8 out of 10
Too Many Roberts Is A Recipe For Murder
Take one of the most experimental directors today, add the nephew of the president of Paramount Pictures, some of the best British acting talent and nostalgia for the perfect country house Agatha Christie style murder mystery and you have Gosford Park, a unique and lavish production.
Set in 1932, it was filmed in the home counties at Wrotham Park, Hall Barn, and in the sumptuous Syon Park, London home of the Duke of Northumberland with opulent and decadent costume and set design by Anna Pinnock and Jenny Beavan ("Sense & Sensibility"). Cozy and familiar, it has all the hallmarks of a classic British murder mystery - the rainy country landscape, old mansion, an assortment of odd wealthy characters, multiple motives and dry English wit. With similarities to a good Poirot mystery and the long running drama of Upstairs Downstairs (including an appearance of actress Meg Wynn Owen as Lewis), it follows the exploits above and below stairs, with the dramas and romances of the wealthy and the gossip and dark pasts of the servants, the storyline follows the lives of several characters without revealing whodunnit until the very end.
Wealthy Sir William McCordell (Michael Gambon) and his wife Lady Sylvia (Kristin Scott Thomas) invite close friends and relatives, including acclaimed 1930's American actor Ivor Novello (Jeremy Northam), for a weekend of hunting at their country estate. Following the murder of a member of the household, police and detectives, with the fabulous Stephen Fry as Inspector Thompson, attempt to unravel a mystery where everyone has a secret to hide.
Directed by Robert Altman, Gosford Park is similar to the layered intertwining stories of previous works "Short Cuts" and "Pret-a-Porter" and filmed in almost a verite style, it contains a very personal, fly-on-the-wall study of the lives of people obsessed by freedom and luxury but also heavily bound by wealth and strict social morals of the English class system. For both the upstairs and downstairs scenes, the actors are in constant motion, in an attempt to recreate the feeling of a real household. Based on an idea by Altman and Bob Balaban (who also stars as Ivor Novello's close friend director Morris Weismann), the script was written by British actor Julian Fellowes, known for his many years of stage and screen roles, one of the most recent as Killwillie in Scottish tv drama "Monarch of the Glen." Cleverly written, it contains a perplexing mystery and also a story that draws you into a world of a Britain weary of war and a social class frightened of change.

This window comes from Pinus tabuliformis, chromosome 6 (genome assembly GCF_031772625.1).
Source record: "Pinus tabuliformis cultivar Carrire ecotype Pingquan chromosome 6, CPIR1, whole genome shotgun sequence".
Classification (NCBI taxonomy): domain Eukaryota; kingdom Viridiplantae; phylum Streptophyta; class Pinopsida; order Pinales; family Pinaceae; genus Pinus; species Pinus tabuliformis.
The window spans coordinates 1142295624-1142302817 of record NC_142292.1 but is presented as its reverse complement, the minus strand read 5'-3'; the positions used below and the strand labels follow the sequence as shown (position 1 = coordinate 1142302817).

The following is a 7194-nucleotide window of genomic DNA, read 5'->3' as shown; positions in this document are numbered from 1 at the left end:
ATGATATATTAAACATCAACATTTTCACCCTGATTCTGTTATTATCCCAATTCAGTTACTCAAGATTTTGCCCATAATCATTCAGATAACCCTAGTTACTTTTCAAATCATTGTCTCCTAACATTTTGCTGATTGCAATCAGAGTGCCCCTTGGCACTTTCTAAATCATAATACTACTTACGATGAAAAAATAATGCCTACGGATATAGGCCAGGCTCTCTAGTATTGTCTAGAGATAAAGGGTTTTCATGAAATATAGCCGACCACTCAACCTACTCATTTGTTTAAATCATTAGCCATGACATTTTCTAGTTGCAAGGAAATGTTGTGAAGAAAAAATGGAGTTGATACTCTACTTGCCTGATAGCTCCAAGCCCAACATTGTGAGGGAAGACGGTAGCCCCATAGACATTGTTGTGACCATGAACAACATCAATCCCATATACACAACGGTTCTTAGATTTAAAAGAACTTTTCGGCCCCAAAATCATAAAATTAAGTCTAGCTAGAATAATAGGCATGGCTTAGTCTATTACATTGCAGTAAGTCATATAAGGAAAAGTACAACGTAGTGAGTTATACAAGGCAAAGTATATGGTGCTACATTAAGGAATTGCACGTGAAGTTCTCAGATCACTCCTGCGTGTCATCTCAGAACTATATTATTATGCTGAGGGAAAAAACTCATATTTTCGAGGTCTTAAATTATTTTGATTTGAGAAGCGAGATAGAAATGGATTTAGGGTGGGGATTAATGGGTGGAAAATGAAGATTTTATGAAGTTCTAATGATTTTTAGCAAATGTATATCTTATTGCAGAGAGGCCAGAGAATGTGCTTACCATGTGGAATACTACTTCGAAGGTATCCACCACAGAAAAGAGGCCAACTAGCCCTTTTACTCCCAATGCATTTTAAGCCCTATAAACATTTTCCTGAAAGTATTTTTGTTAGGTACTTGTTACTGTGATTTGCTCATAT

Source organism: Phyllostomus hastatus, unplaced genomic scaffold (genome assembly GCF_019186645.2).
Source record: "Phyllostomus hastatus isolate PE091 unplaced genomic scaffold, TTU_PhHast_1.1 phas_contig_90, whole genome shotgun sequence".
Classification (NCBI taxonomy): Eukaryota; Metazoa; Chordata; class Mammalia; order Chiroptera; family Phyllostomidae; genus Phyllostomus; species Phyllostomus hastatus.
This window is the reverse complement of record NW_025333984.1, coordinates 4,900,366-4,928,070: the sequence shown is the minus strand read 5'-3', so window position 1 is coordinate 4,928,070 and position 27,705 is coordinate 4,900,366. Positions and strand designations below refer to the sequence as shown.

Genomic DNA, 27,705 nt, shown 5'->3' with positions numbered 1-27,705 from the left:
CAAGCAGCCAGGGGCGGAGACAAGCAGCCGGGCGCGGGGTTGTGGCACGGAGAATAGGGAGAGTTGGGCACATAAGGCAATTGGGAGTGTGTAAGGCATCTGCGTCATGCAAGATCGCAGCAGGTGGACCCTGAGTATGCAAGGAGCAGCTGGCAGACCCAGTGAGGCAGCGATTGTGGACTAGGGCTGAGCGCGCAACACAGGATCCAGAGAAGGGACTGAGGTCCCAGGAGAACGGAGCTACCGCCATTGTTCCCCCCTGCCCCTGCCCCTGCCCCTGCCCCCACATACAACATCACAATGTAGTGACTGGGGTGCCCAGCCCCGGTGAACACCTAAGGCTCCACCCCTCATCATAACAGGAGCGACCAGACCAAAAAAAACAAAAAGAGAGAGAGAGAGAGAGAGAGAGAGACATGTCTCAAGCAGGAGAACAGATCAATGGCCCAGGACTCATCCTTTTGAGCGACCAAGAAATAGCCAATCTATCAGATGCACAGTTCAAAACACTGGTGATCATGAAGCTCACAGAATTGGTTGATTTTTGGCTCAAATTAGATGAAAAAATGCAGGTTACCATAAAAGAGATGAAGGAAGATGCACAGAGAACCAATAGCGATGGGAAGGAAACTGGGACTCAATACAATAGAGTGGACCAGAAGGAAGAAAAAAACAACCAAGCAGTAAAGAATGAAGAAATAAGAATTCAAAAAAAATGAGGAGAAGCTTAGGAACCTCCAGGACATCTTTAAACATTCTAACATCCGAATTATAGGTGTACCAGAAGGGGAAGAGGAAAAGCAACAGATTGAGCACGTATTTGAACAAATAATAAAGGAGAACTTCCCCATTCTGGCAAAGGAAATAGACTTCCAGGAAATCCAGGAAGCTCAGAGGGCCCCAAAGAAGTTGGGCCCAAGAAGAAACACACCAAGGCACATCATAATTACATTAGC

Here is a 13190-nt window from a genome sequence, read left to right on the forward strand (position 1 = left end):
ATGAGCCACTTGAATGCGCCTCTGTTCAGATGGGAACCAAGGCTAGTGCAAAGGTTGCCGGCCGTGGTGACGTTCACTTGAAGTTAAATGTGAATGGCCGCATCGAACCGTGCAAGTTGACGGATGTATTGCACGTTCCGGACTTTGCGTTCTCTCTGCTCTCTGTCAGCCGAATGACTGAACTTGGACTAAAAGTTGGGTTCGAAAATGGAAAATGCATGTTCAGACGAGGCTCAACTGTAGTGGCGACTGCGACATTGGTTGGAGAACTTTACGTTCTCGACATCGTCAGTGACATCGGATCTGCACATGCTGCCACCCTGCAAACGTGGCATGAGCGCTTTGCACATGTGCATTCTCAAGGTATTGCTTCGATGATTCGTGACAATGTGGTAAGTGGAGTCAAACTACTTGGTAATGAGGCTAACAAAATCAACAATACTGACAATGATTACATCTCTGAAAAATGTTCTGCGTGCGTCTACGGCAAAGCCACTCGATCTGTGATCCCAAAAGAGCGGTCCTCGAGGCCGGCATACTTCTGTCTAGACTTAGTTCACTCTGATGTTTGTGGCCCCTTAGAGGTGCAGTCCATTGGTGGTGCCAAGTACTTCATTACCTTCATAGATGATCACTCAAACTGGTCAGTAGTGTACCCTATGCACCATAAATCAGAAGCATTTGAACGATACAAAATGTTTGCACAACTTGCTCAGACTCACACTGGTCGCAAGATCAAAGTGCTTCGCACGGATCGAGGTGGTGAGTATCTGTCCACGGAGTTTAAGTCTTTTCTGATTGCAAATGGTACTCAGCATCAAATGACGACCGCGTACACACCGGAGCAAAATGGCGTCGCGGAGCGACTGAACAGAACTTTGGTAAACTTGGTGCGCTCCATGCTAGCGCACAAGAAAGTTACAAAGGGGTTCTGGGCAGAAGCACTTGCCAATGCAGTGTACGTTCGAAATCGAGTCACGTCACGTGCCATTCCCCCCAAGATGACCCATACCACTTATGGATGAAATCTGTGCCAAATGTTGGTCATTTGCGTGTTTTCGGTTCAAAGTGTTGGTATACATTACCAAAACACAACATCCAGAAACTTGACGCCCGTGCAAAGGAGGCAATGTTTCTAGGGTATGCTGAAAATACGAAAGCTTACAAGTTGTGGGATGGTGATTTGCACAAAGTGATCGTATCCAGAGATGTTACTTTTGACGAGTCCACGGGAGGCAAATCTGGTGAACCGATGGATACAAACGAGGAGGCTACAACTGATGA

Amongst some of the best performances are Helen Mirren as ever vigilant housekeeper Mrs. Wilson, Kelly MacDonald as maid servant Mary McEachern and Dame Maggie Smith as the acidic Countess of Trentham.
Finally like a clue from some other murder mystery, it seems to involve a large number of Roberts. In a movie about Robert Park, the film crew included Robert Altman, Robert Balaban, Robert Jones, Robert Hill, Robert Ireland, Robert Cuddy, Robert Guerney, Robert Garvie and Robert Turner, as well as Dean Roberts and Clare Robertson, shot in a house owned by Robert Byng and one with interiors by Robert Adams. Little wonder it even won the Robert Award from Denmark.
Film Critic: Jennifer M Lillies